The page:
Watching The Consultant made me think of Paul Thomas Anderson's Punch-Drunk Love. Don't get me wrong, the two projects are nothing alike, they're completely different in every way you look at them.


However, watching Prime Video's new comedy-thriller, the casting of Christoph Waltz in the central role proved immediately reminiscent of how canny Anderson had been in casting Adam Sandler in that film.

He saw that Sandler's deranged comic performances in films such as Billy Madison could be turned on a dime to be unsettling, and that his brand of humour perfectly represented the well-known adage that horror and comedy are two sides of the same coin.

Of course, it's not that Waltz, known for his terrifying presence, hasn't done comedy before. His performances in both Django Unchained and Inglourious Basterds both had darkly comedic edges to them, and of course who can forget Horrible Bosses 2? Wait, everyone?

But in spite of these turns laced with comedy, this feels like the funniest he's been and the first time we've seen the perfect blend of his talents. Waltz is playing his role in The Consultant completely straight and it's not that he suddenly breaks out of this to give some quippy retort.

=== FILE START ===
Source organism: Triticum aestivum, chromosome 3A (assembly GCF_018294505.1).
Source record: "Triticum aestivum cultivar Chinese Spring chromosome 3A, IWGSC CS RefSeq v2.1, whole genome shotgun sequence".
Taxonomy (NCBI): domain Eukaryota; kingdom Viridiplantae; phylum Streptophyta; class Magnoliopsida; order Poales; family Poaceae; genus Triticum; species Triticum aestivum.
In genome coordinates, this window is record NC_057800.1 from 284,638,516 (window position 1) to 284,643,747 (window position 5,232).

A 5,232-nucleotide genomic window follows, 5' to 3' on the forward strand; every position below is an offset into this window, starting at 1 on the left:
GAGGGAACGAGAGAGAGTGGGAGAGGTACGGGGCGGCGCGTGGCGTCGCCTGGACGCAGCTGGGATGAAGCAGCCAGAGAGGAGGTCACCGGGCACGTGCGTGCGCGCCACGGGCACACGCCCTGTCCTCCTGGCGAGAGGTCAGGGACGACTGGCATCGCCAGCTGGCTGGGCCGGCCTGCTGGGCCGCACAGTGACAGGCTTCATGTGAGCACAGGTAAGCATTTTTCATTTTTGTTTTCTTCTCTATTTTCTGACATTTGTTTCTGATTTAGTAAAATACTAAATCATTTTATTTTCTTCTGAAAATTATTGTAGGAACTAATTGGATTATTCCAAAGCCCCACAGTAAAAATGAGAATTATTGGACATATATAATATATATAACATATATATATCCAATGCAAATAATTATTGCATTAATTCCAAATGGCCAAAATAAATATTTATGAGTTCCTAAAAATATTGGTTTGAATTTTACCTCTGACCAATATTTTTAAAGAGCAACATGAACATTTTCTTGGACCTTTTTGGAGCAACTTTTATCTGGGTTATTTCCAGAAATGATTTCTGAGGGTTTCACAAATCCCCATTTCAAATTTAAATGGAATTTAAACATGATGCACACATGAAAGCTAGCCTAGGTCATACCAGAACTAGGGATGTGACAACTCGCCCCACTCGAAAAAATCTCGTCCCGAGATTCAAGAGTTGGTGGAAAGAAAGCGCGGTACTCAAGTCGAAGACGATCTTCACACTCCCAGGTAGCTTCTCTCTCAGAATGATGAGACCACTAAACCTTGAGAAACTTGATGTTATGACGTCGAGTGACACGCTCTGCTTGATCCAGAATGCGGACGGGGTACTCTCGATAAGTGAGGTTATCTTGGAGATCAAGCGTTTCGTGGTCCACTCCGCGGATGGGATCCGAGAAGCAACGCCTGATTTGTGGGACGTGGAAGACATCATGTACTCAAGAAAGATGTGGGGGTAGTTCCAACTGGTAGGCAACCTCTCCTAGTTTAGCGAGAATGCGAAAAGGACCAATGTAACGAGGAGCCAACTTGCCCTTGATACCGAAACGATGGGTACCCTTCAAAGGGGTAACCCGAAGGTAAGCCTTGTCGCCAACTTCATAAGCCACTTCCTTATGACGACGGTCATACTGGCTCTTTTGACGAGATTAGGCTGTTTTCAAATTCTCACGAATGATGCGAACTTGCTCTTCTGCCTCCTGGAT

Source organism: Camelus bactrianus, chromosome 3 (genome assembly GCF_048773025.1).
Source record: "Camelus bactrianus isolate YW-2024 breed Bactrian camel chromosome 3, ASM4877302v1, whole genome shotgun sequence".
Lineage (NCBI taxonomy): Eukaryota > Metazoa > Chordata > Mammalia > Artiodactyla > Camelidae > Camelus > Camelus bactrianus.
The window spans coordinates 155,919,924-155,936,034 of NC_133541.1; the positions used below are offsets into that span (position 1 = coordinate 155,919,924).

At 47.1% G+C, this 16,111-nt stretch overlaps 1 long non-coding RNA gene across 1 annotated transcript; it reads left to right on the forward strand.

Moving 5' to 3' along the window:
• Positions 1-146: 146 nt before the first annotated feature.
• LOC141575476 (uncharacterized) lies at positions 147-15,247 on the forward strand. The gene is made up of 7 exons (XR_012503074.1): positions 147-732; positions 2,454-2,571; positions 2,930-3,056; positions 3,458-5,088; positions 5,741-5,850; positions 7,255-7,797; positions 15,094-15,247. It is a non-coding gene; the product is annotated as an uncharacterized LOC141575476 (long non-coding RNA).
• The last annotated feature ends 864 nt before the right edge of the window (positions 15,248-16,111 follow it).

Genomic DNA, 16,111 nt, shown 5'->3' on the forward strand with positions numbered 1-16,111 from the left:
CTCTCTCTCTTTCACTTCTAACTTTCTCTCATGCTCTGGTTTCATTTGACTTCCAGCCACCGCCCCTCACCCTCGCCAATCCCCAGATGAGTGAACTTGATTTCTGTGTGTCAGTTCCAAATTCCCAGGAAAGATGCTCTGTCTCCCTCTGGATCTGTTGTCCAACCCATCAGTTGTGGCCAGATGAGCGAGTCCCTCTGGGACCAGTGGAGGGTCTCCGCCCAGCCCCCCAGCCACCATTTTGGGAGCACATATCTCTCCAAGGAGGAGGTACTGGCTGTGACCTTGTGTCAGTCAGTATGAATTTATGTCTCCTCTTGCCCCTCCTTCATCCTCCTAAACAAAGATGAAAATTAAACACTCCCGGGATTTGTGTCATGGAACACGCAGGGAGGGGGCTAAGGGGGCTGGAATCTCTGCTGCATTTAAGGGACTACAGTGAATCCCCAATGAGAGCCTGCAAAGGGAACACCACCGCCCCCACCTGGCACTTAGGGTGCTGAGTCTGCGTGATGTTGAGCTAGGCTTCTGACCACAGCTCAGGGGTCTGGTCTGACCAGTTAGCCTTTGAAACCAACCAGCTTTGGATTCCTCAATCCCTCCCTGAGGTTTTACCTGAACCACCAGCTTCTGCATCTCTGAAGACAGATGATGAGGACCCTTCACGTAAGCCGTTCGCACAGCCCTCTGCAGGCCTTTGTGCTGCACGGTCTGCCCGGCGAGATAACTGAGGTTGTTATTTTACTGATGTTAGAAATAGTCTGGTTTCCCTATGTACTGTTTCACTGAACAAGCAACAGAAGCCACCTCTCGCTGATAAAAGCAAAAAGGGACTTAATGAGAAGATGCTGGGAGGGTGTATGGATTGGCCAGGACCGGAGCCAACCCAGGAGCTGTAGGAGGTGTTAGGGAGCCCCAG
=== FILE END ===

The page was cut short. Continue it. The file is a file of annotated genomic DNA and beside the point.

It's that he is both chilling and hilarious simultaneously. Everything he does can be viewed through both lenses, just like Sandler's work in Punch-Drunk Love.

Christoph Waltz as Regus Patoff in The Consultant.
Christoph Waltz as Regus Patoff in The Consultant. Michael Desmond/Prime Video

So Waltz is utterly excellent here... but you knew that already. What of the show as a whole?

The Consultant is Prime Video's new somewhat under-the-radar comedy-thriller, arriving without much fanfare despite its killer central casting and behind-the scenes talent (the first episode is directed by WandaVision's Matt Shakman).

Waltz stars as Regus Patoff, a mysterious consultant who is hired to improve the business at app-based gaming company CompWare. However, his mysterious background, unnerving behaviour and extreme demands soon turn the lives of CompWare's employees, most notably Craig (Nat Wolff) and Elaine (Brittany O'Grady), upside down.

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First things first, I had a blast with The Consultant, with the first reason being its run time - the series is a brisk, economically-paced affair, with eight easily digestible half-hour episodes meaning, for the most part, it lives up to the idea of 'all killer, no filler'. It may be a commonplace format for sitcoms, but this reminds you why more TV should be crafted this way.

Next is the supporting cast. Nat Wolff and Brittany O'Grady prove to be a likeable, engaging duo, with terrific chemistry. Wolff's Craig in particular is put through the wringer, and he manages to bring to life a character who is intelligent but lazy, emotional but snarky and deeply self-centred, and still make us root for him.

Brittany O'Grady and Nat Wolff (right) in The Consultant
Brittany O'Grady and Nat Wolff in The Consultant. Michael Desmond/Prime Video